You can’t escape the Internet of Things (IoT). In fact, the International Data Corporation (IDC) predicts there will be 200 billion connected devices by 2021, with more than 30 billion being autonomous devices.
Simply put, the IoT is a network of Internet-enabled devices that communicate with one another to understand what we’re doing and operate automatically based on that information.
The first mention of the IoT came from Kevin Ashton, a British technology pioneer, during a presentation he made to Procter & Gamble in 1999. Here’s how Ashton first explained the IoT:
“If we had computers that knew everything there was to know about things — using data they gathered without any help from us — we would be able to track and count everything and greatly reduce waste, loss and cost. We would know when things needed replacing, repairing or recalling and whether they were fresh or past their best.”
Technology and devices have come a long way since the first mention of the IoT. For example, Neura can turn on your water heater as you finish your workout so you won’t have to wait for a hot shower. Parents can use Mimo to get real-time audio and insights about their child’s sleep activity. BeClose uses discreet wireless sensors to track your elderly family member’s daily routine.
For me, it’s all about the home. Today, we have many different solutions solving different issues within the house such as Nest for thermostats and now smoke detectors.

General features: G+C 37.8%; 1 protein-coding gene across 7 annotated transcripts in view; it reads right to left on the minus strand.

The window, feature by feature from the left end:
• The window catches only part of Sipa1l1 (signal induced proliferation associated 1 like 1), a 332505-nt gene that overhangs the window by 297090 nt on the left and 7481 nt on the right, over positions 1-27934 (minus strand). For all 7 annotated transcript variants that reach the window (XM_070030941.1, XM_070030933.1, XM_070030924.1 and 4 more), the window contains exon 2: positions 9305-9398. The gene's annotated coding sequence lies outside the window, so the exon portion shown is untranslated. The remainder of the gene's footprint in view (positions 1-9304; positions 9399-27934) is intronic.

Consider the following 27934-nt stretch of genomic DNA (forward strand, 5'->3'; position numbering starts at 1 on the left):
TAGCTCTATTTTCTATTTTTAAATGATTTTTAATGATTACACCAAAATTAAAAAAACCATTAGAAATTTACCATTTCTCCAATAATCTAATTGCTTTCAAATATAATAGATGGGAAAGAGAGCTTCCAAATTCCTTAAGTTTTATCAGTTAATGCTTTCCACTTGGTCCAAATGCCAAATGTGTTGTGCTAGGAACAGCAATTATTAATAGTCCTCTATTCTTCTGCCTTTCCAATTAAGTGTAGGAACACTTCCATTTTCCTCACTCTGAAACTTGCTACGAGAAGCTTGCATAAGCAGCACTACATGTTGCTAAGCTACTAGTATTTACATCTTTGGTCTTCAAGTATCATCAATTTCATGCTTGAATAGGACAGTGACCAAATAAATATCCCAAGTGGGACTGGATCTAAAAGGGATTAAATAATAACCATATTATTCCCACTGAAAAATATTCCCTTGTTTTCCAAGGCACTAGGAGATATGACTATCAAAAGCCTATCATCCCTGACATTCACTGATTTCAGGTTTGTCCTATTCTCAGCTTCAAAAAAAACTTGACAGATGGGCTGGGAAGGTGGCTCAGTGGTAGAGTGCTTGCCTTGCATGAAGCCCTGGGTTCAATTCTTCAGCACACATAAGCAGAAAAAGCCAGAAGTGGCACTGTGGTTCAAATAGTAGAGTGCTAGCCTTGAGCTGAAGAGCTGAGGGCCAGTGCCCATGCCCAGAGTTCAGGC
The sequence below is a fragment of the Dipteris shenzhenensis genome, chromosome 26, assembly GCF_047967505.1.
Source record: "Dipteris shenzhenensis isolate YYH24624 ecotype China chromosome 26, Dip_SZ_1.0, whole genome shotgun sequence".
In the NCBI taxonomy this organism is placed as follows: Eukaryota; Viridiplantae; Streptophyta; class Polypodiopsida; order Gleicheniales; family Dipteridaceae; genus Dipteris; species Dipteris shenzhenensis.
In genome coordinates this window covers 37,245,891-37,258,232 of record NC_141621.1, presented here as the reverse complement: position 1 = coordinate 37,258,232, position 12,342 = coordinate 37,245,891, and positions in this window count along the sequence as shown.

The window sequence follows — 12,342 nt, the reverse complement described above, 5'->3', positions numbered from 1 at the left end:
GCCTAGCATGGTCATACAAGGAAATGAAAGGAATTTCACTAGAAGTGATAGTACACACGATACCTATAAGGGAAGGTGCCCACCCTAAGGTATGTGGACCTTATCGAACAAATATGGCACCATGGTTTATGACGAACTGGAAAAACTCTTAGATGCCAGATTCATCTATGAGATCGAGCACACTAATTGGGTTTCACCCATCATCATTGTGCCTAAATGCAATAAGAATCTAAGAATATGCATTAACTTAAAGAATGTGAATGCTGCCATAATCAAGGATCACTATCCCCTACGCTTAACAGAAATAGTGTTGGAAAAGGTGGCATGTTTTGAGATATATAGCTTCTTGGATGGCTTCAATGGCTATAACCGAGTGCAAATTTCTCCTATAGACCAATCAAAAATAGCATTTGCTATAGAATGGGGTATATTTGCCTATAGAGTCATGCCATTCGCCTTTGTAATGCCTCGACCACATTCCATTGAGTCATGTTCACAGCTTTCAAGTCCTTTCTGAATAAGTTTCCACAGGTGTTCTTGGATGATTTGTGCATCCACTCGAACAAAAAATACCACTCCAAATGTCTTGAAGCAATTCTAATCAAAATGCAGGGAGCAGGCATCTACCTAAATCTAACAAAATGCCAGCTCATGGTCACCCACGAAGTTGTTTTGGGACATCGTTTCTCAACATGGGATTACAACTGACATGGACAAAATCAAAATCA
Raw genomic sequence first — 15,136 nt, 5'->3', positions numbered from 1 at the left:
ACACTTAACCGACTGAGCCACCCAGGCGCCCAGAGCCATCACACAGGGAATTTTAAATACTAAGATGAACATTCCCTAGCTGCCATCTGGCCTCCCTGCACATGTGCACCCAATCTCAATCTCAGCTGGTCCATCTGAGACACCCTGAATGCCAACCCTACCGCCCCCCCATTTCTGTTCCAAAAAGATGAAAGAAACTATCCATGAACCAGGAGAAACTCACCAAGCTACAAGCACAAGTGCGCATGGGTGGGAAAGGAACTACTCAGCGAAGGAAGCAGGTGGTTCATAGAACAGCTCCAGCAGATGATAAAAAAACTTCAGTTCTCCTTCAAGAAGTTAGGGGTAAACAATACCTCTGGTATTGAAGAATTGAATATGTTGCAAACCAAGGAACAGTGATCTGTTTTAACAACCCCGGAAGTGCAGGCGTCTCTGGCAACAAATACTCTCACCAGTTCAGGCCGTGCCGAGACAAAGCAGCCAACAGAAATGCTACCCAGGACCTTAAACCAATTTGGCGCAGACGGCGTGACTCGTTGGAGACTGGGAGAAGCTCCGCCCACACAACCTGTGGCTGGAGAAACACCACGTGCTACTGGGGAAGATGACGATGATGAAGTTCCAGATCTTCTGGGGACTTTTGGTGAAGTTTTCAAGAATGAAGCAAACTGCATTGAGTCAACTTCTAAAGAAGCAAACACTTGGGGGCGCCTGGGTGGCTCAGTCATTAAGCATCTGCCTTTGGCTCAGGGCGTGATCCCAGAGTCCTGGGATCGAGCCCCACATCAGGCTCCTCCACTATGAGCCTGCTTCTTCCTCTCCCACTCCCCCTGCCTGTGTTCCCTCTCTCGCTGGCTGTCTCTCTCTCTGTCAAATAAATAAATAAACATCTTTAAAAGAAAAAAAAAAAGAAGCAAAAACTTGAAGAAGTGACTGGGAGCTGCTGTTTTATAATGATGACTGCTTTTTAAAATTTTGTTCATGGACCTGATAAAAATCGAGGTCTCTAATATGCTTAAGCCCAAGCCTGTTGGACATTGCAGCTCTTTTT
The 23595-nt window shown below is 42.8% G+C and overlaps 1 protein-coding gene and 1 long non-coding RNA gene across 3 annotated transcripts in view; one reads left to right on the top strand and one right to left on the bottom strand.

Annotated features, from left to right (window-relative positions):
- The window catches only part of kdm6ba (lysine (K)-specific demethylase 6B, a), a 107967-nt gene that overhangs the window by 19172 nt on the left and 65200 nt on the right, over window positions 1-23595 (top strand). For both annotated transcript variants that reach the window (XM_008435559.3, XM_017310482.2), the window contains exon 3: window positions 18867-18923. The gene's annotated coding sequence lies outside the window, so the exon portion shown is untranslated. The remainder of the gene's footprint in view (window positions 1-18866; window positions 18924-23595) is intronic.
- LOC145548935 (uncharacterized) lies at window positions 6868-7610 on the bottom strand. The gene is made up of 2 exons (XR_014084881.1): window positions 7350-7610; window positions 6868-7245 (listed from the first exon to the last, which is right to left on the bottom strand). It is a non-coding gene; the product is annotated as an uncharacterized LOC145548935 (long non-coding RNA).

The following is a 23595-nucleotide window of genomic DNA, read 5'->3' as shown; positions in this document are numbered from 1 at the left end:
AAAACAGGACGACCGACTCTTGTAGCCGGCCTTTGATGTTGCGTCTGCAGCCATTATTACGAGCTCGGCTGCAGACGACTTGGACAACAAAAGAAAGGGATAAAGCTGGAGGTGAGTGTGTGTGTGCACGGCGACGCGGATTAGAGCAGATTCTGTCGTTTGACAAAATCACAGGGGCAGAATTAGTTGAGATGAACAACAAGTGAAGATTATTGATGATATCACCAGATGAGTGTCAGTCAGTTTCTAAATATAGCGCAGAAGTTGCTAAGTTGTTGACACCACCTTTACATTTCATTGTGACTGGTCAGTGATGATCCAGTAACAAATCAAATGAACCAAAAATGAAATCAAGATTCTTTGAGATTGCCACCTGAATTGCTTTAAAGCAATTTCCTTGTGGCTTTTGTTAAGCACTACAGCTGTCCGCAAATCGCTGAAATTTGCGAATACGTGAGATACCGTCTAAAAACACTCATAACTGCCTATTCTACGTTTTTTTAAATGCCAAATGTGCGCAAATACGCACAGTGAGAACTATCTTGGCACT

I recently purchased an iControl Piper. It’s a very simple camera and sensor platform that allows me to view activities within the house, monitor temperature and humidity, immediately communicate via voice through the camera, and set a variety of alerts and notifications.
Outside of the home, vehicles are a great place to utilize the IoT. I recently networked my car. I installed a custom radar and laser detector that provides the typical warnings. However, it also networks with my phone and provides social alerts based on observations from others. When a policeman is detected, you can send a signal to your social network and everyone in the area is alerted.
And with an increase in connected devices containing sensors and Wi-Fi capability, the Internet becoming more widely available, and the decrease of technology costs, the possibilities for the IoT are endless.
It will automate the mundane and free you from having to think about specific tasks. Motion-detecting thermostats will help you be more efficient in energy use without having to program a device. For the farmer or rancher, they will be able to detect crop or animal health and receive an alert of disease or other issues before they become problematic. Medicine cabinets will automatically reorder your medication when it senses you’re running low, remind you when it’s time to take your medicine and contact your doctor with any issues. Your smart closet can manage your wardrobe by notifying you when it’s time to do laundry and pointing out items you never wear. Your refrigerator will use radio frequency identification (RFID) tags and weight sensors to determine when it’s time to get more milk, and text you with a reminder next time you’re at the grocery store.
While the future of the IoT continues to develop, Dr. John Barrett, Head of Academic Studies at Cork Institute of Technology, does know one thing for certain – “it will change our lives”.
I’m looking forward to the IoT solutions working simply & seamlessly with a solution that doesn’t require a rocket scientist to setup. Which life-changing, connected devices are you looking forward to?